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Georgetown Renames Campus Buildings with Ties to Slavery Amid Student Outcry

Officials at Georgetown University have agreed to rename two campus buildings after students gathered over the weekend to demand an end to the Northwest D.C. university’s largely concealed legacy of slavery.

Mulledy Hall was named after former president Thomas Mulledy, who sold hundreds of slaves to reduce Georgetown’s debts, and McSherry Hall paid tribute to President William McSherry, who not only advised on the sale of slaves, but sold them as well. The two buildings will use the interim designations of “Freedom Hall” and “Remembrance Hall.”

“Black individuals have historically been an integral part of the foundation and advancement of Georgetown’s academic Institution with little to no recognition,” a statement issued Friday by the students read. “We are imploring that the university recognize and acknowledge the role that black people have had and continue to have on this campus.”

The students are calling on university officials to make their demands “a permanent part of the overall Georgetown narrative.”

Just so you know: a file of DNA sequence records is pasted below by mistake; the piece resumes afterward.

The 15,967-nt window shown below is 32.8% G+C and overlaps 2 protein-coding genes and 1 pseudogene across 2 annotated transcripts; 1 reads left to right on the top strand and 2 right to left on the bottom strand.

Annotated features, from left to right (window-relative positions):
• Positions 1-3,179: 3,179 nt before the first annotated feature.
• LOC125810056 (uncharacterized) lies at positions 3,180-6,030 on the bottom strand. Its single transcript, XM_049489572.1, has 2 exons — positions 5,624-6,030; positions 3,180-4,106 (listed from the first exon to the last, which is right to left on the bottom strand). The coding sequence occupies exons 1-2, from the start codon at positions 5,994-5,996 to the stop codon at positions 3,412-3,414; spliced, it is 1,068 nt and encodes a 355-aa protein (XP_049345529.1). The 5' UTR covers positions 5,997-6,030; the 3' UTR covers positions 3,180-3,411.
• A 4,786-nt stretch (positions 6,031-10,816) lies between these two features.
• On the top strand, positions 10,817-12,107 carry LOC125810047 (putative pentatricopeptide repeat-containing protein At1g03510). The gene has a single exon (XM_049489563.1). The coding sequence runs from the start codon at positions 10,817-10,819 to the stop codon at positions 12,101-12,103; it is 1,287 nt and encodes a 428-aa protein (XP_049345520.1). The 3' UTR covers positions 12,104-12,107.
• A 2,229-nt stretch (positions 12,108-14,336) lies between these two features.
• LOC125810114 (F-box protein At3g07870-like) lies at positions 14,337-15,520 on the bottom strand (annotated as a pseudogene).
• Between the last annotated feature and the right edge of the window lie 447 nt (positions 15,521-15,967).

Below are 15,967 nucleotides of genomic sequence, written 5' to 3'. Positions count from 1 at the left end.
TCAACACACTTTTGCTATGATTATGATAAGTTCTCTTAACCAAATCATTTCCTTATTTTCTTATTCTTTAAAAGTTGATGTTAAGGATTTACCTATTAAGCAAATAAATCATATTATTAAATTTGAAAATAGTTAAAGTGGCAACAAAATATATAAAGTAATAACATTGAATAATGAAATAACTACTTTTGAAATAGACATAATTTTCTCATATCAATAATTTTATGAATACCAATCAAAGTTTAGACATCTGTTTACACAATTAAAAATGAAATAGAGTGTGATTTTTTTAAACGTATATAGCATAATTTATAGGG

The controversy comes in the wake of inflamed racial tensions on the campus of the University of Missouri and elsewhere throughout the nation. Last week, an online threat was aimed at Howard University, also located in Northwest D.C., while a swastika was found painted on the column of a building at Bowie State University in nearby Prince George’s County, Maryland.

Meanwhile, a 16-member panel of administrators, students, and faculty appointed in September by Georgetown President John J. DeGioia will be hosting forums on how to continue the work of acknowledging the university’s history of slavery. One will be held this week and another will be presented during the first week of December.

A symposium is slated for April 16 — D.C.’s Emancipation Day, which commemorates the day slavery was abolished in the city.

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